July 18, 2008
IMF on the Global Macroeconomy, CBO on US-China Trade
The IMF released an update to it's World Economic Outlook yesterday.
- Global economic growth to slow significantly in second half of 2008.
- Rising energy, commodity prices have boosted inflationary pressure
- Need to adapt to shift in purchasing power from commodity users to producers
Posted by Menzie Chinn at July 18, 2008 08:14 AMdigg this | reddit
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The IMF released an update to its World Economic Outlook report yesterday. The headlines: "The global economy is in a tough spot, caught between sharply slowing demand in many advanced economies and rising inflation everywhere, notably in emergin... [Read More]
Tracked on July 18, 2008 03:07 PM
The world economy will slow down from 5% growth in 2007 to approx. 4% growth in 2008 and 2009 each.
This is still GROWTH, and rapid growth at that. If a recession/slowdown still means 4% growth, that shows how abundant the modern era is, and how hypersensitive everyone is to the slightest departure from their lofty expectations.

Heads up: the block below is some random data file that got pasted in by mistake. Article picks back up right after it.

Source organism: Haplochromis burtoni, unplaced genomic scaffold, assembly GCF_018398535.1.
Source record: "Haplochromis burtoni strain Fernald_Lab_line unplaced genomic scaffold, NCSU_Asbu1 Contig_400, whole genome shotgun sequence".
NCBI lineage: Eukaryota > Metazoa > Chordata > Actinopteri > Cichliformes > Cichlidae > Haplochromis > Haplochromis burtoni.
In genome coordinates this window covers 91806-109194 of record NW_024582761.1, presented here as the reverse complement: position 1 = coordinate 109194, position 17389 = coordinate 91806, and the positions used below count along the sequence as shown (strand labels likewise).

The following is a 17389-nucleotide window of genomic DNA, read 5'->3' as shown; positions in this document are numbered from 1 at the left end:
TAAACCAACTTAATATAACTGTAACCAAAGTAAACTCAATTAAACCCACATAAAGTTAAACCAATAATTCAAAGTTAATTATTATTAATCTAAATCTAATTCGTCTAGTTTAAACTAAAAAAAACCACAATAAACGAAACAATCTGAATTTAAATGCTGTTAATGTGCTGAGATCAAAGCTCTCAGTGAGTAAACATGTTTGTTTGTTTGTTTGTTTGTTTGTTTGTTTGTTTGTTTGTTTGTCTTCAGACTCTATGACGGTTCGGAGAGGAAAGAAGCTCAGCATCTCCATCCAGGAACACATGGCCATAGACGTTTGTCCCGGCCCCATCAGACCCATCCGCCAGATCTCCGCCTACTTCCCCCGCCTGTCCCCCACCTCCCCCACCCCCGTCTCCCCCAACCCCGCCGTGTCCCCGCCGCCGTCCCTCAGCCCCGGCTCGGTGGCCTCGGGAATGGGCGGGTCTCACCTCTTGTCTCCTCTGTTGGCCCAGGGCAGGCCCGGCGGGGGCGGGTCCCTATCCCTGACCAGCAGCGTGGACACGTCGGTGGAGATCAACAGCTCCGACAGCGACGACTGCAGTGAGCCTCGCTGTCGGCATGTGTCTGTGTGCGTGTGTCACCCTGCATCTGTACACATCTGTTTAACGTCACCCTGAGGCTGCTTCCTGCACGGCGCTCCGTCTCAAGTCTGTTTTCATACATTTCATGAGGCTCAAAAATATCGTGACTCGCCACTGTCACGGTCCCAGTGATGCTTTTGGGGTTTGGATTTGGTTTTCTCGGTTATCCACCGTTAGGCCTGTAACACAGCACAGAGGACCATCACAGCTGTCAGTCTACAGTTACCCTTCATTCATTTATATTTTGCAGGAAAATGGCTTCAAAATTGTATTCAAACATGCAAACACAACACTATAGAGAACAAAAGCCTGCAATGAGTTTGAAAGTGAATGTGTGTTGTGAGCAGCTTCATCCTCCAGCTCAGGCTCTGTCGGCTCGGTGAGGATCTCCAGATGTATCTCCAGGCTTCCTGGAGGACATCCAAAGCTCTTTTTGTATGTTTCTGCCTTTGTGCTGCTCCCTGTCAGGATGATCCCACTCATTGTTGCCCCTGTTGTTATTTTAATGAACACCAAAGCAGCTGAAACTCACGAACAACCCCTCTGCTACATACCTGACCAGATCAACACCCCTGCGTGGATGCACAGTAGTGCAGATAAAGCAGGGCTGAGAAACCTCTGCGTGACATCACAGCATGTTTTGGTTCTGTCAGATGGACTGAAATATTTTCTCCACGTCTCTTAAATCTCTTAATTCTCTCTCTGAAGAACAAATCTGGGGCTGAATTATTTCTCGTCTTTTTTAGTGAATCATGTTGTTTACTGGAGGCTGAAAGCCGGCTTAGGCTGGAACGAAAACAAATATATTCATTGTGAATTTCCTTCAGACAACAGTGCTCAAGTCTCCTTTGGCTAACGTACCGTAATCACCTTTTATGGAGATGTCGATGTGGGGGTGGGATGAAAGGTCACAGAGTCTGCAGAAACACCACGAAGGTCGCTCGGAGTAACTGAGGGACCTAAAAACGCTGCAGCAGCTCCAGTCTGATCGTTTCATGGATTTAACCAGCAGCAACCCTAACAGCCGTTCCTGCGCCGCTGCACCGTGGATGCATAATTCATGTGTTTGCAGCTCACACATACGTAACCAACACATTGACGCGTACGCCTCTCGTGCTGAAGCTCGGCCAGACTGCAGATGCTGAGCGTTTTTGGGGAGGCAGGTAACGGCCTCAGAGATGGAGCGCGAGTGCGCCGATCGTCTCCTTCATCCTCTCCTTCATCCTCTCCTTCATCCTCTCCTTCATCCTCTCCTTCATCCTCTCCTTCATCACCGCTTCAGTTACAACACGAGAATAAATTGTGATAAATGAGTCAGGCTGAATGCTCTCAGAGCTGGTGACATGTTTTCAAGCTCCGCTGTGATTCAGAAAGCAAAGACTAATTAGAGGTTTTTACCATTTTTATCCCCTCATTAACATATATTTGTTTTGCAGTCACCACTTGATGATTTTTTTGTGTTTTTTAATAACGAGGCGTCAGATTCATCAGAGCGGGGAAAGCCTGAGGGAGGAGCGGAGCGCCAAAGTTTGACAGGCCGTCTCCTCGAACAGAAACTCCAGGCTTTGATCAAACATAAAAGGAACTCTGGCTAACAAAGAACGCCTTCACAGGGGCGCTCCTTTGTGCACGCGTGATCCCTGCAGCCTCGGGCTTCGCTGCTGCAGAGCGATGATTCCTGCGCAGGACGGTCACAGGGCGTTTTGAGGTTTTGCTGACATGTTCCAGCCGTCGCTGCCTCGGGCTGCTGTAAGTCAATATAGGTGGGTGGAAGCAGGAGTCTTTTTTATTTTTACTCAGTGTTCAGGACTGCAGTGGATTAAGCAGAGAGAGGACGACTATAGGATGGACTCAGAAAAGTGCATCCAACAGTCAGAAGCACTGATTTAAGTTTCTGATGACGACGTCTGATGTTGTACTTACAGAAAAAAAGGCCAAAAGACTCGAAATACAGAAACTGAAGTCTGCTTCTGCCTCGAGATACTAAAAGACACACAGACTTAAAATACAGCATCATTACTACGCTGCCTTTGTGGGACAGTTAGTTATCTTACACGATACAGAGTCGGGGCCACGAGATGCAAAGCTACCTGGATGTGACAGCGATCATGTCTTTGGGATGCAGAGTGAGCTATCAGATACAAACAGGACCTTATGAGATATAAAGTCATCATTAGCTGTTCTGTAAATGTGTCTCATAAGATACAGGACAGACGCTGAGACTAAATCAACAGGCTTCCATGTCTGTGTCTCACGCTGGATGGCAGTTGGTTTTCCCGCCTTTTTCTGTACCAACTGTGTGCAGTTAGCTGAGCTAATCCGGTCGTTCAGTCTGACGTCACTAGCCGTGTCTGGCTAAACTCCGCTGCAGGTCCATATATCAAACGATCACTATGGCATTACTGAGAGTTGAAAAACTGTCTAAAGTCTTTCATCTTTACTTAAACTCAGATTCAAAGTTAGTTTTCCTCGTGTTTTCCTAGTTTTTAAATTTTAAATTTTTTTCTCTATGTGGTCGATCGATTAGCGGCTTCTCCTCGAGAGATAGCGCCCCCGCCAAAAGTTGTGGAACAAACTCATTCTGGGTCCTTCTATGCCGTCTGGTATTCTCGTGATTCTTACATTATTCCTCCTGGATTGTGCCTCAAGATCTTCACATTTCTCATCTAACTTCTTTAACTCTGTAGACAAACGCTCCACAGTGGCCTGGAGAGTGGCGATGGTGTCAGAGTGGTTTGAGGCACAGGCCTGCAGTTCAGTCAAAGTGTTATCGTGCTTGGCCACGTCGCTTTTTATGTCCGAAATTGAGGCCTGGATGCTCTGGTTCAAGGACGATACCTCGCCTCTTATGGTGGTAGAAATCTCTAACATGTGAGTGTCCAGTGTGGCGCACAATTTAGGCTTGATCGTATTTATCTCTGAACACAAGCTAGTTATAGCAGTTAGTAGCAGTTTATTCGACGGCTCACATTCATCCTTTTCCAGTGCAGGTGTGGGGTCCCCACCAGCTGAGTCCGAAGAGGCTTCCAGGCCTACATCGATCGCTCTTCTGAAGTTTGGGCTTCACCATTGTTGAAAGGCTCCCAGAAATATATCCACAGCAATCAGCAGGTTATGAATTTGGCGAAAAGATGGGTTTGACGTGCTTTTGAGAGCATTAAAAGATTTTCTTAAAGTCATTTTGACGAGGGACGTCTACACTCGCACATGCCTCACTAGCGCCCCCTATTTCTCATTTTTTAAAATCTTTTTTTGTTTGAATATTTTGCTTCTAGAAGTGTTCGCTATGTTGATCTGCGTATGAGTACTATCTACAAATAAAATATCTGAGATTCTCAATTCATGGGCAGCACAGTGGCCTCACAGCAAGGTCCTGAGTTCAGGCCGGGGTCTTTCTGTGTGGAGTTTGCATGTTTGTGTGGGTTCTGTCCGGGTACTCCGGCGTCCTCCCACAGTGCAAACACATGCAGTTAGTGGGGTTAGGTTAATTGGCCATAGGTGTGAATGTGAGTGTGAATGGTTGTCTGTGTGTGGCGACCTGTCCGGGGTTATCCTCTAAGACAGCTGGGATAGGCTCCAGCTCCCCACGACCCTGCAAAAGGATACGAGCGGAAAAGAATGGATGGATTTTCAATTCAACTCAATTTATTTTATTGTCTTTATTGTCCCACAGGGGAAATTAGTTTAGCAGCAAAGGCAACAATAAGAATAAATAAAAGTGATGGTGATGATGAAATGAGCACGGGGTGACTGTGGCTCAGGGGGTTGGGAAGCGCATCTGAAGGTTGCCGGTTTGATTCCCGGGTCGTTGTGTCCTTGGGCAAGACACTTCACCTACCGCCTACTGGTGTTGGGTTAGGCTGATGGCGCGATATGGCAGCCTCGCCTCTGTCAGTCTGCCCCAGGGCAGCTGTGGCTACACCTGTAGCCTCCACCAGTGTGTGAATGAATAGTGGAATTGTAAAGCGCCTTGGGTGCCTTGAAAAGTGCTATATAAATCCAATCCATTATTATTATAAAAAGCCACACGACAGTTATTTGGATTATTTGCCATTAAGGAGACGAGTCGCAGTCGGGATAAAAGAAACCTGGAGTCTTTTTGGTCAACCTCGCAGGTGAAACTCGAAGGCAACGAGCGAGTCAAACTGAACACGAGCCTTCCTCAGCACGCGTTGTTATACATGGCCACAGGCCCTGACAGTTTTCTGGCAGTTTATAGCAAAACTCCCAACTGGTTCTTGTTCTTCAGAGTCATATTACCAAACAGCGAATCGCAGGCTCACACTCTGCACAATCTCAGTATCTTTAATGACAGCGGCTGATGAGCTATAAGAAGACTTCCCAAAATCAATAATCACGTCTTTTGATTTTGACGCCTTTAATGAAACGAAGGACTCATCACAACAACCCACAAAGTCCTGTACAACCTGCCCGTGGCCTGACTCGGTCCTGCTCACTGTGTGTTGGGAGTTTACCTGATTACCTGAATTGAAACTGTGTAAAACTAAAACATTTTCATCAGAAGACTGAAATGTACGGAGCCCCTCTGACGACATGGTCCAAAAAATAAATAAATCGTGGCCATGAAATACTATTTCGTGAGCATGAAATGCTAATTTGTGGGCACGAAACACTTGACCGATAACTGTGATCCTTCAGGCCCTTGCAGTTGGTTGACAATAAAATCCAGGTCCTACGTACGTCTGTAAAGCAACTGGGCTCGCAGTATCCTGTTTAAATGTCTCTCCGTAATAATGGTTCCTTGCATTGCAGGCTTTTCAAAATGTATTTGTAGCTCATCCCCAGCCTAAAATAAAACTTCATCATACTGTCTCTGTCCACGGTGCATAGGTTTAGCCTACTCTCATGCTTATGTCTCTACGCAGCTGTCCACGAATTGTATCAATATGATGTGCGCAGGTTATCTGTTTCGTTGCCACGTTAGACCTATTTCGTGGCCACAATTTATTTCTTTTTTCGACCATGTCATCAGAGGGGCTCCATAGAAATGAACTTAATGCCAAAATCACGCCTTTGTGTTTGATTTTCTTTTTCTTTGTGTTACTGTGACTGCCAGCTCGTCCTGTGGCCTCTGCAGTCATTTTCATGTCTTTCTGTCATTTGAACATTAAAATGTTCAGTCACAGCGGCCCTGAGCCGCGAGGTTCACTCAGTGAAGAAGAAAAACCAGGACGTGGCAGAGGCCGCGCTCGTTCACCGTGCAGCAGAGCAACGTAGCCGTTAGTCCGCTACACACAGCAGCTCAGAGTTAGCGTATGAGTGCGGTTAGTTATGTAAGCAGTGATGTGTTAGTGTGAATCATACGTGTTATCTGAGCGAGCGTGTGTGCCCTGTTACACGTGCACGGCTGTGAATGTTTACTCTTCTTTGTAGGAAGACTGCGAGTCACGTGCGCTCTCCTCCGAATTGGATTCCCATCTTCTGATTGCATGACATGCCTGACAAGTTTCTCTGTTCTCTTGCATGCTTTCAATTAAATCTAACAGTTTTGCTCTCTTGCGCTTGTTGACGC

If this is a recession, I'll take it.
Posted by: GK at July 18, 2008 11:58 AM
I think the CBO uses a dumb methodology and it considers only one part of the effect of Chinese currency interventions. Better to try to estimate the net effect of the interventions on the U.S. current account.
Posted by: don at July 18, 2008 12:03 PM
Thanks for this. This kind of information is not presented on most blogs and so discussion is difficult.
You seem to actually be bringing two issues in one post. First is the IMF and the world situation, and second, is the OMB analysis of Renminbi/dollar monetary war.
Posted by: DickF at July 18, 2008 12:43 PM
Don't confuse a world aggregate number with growth by country. The US for example has been experiencing less than 4% growth for some years now and seldom grows at the world average. That means that the US is slowly declining in the world economy.
World growth is strong. This is primarily because countries finally understand that the IMF "solutions" lead to reduced growth and lost production. There are a number of countries who have taken the IMF's advice only to reject it when their economies began to tank. Only then have their economies began to recover.
The IMF formula is mentioned in the paper but only euphemistically. Notice the following on the first page of the entire report with my translation:
In many emerging economies, tighter monetary policy
Translation: higher CB interest rates